Pakistan, the U.S.A. & The War on Terror

March 15, 2007 by  


By Geoffrey Cook, Muslim Media News Service (MMNS)

The end of last week the President of the Islamic Republic, Musharraf, fired the Chief Justice of the nation as black-suited lawyers hit the streets in protests. Although the general (the same President Pervez M.) promised to set up a blue ribbon commission to investigate charges of corruption against the Judge. The country is furious!

Pakistan and the United States have been uneasy allies since Al-Qaeda’s September 11th, 2001 attack on New York City and Washington, D.C.

The quotes in this story are by the editor of Frontline and a Pakistani professor at the University of Texas (U.T.) who declared, “Pakistan is the most ungovernable nation in the world!” Along the Durand Line (the border between Pakistan and Afghanistan), autonomy from Islamabad traditionally existed, and recently through a treaty with several traditional leaders in the mountainous Pushtoon provinces, it was established into formal law to the consternation of the leaders of the United States and Kabul.

Washington has been inconsistent with Islamabad. We have too often chosen to support expedient military regimes, causing ill-will amongst the majority of the people. Too often, though, these alliances were “shotgun” marriages forced upon Pakistan by the US, and that after 9/11 was the last such incident.

In the 1980s, both the US and Pakistan were anti-Soviet partners (which goes back to the “Great Game” of the British Indian Empire and the Russian Empire in the Nineteenth Century over what has now become Afghanistan).
After the Soviet forces withdrew from Afghanistan at the end of the 1980s, America withdrew their aid to Afghanistan and Pakistan, leaving them floundering.

Afghanistan fell into a five-way civil war, and military and civil help to Karachi, ended. We betrayed our loyal allies!

Now, after their utter defeat in the 2001 War, the Taliban has re-organized mainly in Pakistan itself.
One of the reasons for this is because the US has failed structurally to rebuild the Afghanistan that we have destroyed so thoroughly, again.

Further, the U.S. continues to put pressure on Islamabad and Pakistan through its weakness feels itself too dependent upon America to say no.

Pakistani politics are complex. The role of the army has increased tremendously. The armed forces make almost all major decisions. Pak society is completely militarized. The generals interpret the law fully supported by the US.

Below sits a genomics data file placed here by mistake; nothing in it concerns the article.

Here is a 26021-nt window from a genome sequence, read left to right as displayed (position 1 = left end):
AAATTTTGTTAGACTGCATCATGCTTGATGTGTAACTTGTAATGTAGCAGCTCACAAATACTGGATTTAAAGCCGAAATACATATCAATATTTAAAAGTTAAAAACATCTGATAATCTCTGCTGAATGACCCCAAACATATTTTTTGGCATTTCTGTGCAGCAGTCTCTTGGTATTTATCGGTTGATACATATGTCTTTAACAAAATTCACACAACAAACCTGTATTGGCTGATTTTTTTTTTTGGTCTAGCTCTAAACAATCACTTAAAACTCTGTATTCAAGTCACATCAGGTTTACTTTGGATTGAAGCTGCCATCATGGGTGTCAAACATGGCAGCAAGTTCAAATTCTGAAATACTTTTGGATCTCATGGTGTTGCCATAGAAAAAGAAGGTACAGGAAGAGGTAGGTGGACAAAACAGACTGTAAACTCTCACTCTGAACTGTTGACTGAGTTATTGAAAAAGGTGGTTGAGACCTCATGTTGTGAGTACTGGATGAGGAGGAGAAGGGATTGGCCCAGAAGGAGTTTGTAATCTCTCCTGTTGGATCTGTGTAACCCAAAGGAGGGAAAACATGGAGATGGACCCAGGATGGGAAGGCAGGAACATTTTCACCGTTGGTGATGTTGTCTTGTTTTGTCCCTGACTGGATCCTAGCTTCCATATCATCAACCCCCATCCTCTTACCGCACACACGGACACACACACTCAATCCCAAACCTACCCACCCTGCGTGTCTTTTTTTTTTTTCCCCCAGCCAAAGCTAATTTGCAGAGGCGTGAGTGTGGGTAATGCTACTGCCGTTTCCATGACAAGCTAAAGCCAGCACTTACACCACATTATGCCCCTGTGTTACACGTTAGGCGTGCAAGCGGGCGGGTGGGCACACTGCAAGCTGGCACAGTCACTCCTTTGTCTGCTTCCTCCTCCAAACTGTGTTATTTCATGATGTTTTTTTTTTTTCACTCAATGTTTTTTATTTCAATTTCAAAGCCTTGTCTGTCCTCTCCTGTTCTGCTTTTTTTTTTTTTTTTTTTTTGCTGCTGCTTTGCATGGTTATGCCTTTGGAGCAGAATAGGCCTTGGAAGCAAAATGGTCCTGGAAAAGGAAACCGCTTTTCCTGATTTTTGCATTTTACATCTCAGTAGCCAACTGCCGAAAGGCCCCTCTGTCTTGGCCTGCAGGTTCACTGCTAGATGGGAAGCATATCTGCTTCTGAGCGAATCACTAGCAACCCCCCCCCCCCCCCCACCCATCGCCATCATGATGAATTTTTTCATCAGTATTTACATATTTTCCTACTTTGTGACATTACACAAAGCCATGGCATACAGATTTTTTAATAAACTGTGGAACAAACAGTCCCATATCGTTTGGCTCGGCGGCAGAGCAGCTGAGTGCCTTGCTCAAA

The Defense Forces have expanded their role into the corporate sector. (In fact, I was at a conference as a chair. One of the presenters from the Peshawar [main city in the Northwest Provinces] told me that the Army even produces the breakfast cereal available in the civilian stores!)

It is true that women still suffer in Afghanistan and Pakistan, but there have been some (little) improvements (this is more of a social than a religious dilemma). The main problems on both sides of the Durand Line (border) revolve around ethnicity. We must look at the violence against the governments of Afghanistan in the tribal areas as nationalist insurrections.

For counter-insurgency, Pakistan must have free and fair elections for stability. The uprising in Afghanistan has emboldened Pakistan’s enemies. The Taliban has retaken large chunks of the Hindu Kush, and Pakistan and Afghanistan have become Great Power pawns pulling Rawalpini into the international fray.

The social structure is complex in the Islamic Republic. There is prosperity amongst the upper classes, but among the lower classes misery. Succinctly, “It is a very dangerous time.”

The West targets “the land of the pure” (i.e. the great poet Iqbal’s name for the Republic). “Without a proper democracy we cannot win this War on Terror.” Yes, an extension of Al Qaeda has come down from Islamabad’s mountains.

The upcoming three to four months are crucial for Pakistan’s long-term future. “A change in governmental form is necessary!” Democratic elections are needed, but that properly will not happen.

9-12

Comments

Comments are closed.